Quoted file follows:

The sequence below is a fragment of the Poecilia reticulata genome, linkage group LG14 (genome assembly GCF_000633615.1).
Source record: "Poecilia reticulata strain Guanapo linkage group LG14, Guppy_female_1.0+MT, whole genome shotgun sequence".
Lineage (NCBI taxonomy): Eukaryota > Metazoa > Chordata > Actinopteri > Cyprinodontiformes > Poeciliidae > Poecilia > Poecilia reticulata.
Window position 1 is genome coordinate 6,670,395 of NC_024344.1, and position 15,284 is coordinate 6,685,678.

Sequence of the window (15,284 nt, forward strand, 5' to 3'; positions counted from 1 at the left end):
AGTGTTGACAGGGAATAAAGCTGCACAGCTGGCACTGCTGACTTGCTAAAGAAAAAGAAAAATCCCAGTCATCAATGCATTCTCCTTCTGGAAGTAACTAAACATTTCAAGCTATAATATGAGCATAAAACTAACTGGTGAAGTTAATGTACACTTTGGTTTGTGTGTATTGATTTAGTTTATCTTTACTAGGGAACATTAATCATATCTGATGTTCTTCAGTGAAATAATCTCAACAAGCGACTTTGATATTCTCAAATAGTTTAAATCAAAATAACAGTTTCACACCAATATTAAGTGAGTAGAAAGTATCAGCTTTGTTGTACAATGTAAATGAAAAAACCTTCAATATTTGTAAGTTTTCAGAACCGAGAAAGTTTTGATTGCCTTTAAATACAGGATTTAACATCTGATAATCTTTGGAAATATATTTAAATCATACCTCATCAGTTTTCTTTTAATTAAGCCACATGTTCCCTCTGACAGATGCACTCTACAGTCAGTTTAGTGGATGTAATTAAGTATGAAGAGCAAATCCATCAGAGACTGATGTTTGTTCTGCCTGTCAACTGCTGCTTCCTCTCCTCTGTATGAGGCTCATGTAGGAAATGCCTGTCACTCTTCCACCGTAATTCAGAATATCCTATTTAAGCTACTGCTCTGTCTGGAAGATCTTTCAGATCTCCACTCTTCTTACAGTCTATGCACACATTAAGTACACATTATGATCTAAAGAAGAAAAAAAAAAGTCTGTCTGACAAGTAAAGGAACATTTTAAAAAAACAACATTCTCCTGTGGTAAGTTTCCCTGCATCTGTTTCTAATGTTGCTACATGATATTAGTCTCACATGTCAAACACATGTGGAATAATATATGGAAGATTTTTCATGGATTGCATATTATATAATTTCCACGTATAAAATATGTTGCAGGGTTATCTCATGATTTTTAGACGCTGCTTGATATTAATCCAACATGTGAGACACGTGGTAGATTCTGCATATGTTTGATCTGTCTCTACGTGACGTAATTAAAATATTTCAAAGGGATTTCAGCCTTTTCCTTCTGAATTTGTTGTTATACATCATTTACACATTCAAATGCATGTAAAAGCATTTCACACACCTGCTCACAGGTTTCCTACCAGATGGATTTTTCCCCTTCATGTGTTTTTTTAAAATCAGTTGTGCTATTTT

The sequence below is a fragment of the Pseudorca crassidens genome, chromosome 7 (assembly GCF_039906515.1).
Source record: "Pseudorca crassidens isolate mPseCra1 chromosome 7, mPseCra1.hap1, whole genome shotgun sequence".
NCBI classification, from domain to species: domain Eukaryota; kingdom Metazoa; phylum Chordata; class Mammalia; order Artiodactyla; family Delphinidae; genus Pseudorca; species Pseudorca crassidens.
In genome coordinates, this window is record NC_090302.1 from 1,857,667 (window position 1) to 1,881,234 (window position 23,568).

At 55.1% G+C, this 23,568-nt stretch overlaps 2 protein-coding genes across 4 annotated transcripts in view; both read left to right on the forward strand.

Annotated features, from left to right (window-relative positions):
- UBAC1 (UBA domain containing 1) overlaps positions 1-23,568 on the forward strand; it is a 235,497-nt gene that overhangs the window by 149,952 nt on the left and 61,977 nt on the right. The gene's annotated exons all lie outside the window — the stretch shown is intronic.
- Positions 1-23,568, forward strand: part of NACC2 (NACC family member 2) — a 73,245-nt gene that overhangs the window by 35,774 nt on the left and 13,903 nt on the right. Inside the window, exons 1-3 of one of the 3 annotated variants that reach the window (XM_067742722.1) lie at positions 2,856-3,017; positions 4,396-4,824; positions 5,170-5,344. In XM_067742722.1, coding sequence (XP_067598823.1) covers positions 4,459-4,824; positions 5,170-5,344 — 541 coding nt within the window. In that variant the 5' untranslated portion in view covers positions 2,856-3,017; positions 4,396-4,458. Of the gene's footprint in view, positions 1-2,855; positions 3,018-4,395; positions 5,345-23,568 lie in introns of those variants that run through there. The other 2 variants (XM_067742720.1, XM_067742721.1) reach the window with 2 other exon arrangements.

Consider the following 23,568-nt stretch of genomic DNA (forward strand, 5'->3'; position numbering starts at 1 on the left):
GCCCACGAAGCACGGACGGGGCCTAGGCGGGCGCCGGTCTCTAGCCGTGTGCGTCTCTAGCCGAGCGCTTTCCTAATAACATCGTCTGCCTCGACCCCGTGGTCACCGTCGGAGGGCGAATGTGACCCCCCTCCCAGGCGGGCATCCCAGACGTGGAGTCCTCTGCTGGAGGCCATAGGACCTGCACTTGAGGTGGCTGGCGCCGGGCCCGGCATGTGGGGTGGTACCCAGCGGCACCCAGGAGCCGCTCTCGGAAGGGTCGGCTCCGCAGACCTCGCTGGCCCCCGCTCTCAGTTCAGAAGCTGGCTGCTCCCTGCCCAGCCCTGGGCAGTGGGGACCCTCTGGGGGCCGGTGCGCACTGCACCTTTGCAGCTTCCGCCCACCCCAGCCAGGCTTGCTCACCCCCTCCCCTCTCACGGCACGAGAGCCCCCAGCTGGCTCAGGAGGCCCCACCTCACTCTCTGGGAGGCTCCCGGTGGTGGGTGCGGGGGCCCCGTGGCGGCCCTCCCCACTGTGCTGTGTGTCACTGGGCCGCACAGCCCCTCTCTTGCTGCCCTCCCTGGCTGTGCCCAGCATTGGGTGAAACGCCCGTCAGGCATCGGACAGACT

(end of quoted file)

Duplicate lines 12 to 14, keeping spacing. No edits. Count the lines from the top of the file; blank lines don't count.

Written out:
Annotated features, from left to right (window-relative positions):
- UBAC1 (UBA domain containing 1) overlaps positions 1-23,568 on the forward strand; it is a 235,497-nt gene that overhangs the window by 149,952 nt on the left and 61,977 nt on the right. The gene's annotated exons all lie outside the window — the stretch shown is intronic.
- Positions 1-23,568, forward strand: part of NACC2 (NACC family member 2) — a 73,245-nt gene that overhangs the window by 35,774 nt on the left and 13,903 nt on the right. Inside the window, exons 1-3 of one of the 3 annotated variants that reach the window (XM_067742722.1) lie at positions 2,856-3,017; positions 4,396-4,824; positions 5,170-5,344. In XM_067742722.1, coding sequence (XP_067598823.1) covers positions 4,459-4,824; positions 5,170-5,344 — 541 coding nt within the window. In that variant the 5' untranslated portion in view covers positions 2,856-3,017; positions 4,396-4,458. Of the gene's footprint in view, positions 1-2,855; positions 3,018-4,395; positions 5,345-23,568 lie in introns of those variants that run through there. The other 2 variants (XM_067742720.1, XM_067742721.1) reach the window with 2 other exon arrangements.